When I Think of My Body as a Horse


Winner of the 2020 International Book & Pamphlet Competition judged by Imtiaz Dharker & Ian McMillan

When I Think of My Body as a Horse is about trauma, recovery and the powerful, animal instincts embedded in the act of creating a family. These poems explore motherhood and body identity within the context of baby loss, when there is no ‘rainbow baby’ to add closure to the narrative.

Read a sample.

Published 1st March 2021

What Writers and Critics Think

  • When I Think of My Body as a Horse is packed with images of the body in transformation of one kind or another, from the very first ‘nothing to me now / but a sudden startle of feathers’ to the title poem, ‘another thing / I need to love and care for. // We do not share a language’. Through cycles of pregnancy and grief, there is an animal momentum to the poems that gives the whole sequence its sustained power.

    Imtiaz Dharker
  • These are powerful, heartbreaking but ultimately transcendent poems about loss, grieving and recovery. What I found most affecting in them was the way they often look through the prism of the natural world. Hares, rabbits, horses make us look hard at ourselves and our place in the order of things and through the skill of the writer we become somehow more human, and more complex the more we look into the eyes of these creatures. There are many tropes of writing about loss but this poet skilfully and gloriously avoided them all, which is no mean feat.

    Ian McMillan
  • Wendy Pratt’s prize-winning new collection is an astonishing achievement. In a sequence of powerful, moving and quite remarkable poems she succeeds in expressing an unimaginable grief in such a way that the reader is caught up in the unimaginable and begins to imagine and understand. The collection has a rare cohesion and is filled with beauty. Amazing.

    Carole Bromley


Wendy Pratt is the exactly the type of poet and writer we need, with a fine ear for sound she listens to a poem’s heart beat and allows it become the thing it is meant to. Beautiful and moving.South Bank Poetry (Dec 2021)

When I first read the title of this book, I was unsure what to expect. To my delight I discovered a collection of quite beautiful and extremely emotive poems. To analyse any would be to completely spoil the intense feeling that I had when I read them. I found myself drawn in by the subject matter and beautifully evocative language of each individual poem. This is a book that I would like to own and to read and reread. I welcome the experience of discovering it. – Val Rowe, a LoveReading Ambassador

I am grateful that these poems took me on this journey. At times I wept, carried away by the emotional trauma and wanting to cradle this woman in my arms and make things right, knowing I could not. These difficult themes have been tackled by other poets, of course, because this is a story that has been lived by many women and their partners. What I found so engaging and even enlightening in the telling of this particular story is that the poems are both raw and tender, honest and unflinching. This book has to be some sort of gift to all women who have tried to be mothers, longed to be mothers, nearly made it to being mothers, or were mothers for too short a time. – Pat Edwards, London Grip (read full review here)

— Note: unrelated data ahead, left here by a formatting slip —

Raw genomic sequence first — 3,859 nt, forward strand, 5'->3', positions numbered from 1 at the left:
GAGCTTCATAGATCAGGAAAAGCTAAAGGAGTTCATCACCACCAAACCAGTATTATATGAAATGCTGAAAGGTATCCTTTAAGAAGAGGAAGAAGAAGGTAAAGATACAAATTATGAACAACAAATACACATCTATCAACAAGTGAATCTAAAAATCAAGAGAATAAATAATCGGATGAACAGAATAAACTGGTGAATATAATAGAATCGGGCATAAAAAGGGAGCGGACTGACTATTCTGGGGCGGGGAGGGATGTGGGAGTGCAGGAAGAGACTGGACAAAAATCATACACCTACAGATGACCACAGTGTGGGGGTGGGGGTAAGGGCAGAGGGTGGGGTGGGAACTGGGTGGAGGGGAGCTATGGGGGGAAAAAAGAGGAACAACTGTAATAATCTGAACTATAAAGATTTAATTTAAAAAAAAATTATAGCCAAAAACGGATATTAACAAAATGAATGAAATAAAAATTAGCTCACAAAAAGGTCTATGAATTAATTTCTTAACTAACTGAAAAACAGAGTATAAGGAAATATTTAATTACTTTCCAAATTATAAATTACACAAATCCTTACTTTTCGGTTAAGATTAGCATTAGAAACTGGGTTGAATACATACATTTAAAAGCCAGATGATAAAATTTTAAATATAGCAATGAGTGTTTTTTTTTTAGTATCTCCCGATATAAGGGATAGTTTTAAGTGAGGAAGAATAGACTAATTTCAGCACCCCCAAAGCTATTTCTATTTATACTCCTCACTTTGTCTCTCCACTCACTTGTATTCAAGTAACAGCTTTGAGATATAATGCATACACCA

Pratt’s harnessing of intense imagery and complex sentence structure, all with an ever-present thrust into the core of her inspiration, is one of the joys of When I Think of my Body as a Horse. It enables her to turn what is already an emotionally charged story into art without ever slipping into sentimentality, her skill shining through on every page. In other words, the judges of this year’s major prizes will struggle to find a more human yet exquisitely crafted collection. Here’s hoping that When I Think of my Body as a Horse soon receives the recognition that it so richly deserves.Rogue Strands (read full review here)

These are spine-tingling, heart-stopping, life-affirming poems. Wendy Pratt explores the flimsy boundary between the animal and the human, places where ‘a whole / dark hearted life might erupt’ at any second. Her writing is ‘giddy with instinct’, compelling and raw. She exposes some of the last silent places of motherhood, losses which can leave women excluded and she finds beauty and hope even in the shadows cast by grief.’Helen Mort

Visceral experiences acutely observed. These poems hiss with animal motility. Michael Stewart

In the “wild-world” of Wendy Pratt’s poetry, the body can become a horse or a hare, a flock of pigeons or a mermaid. These poems are transformative in every sense of the word – exploring how language contains and changes grief and how the natural world can help us survive terrible loss. They are both heart-breaking and life-affirming, threaded through with love, concerned with survival and held together by powerful and startling imagery. Any reader cannot help but be transformed by these poems once they encounter them. Kim Moore


Wendy Pratt is an award winning poet, author and workshop facilitator living on the North Yorkshire coast. She is the author of four collections of poetry and is widely published in magazines and journals. Wendy is a columnist for Yorkshire Life magazine, and was the first female editor of Dream Catcher magazine. Wendy is currently working on a collection of creative non-fiction essays which explore the psychogeography of burial landscapes.

Additional information

Weight 0.087 kg
Dimensions 21.6 × 0.9 × 13.8 cm
Publication Year

March 2021




Book, eBook (ePub)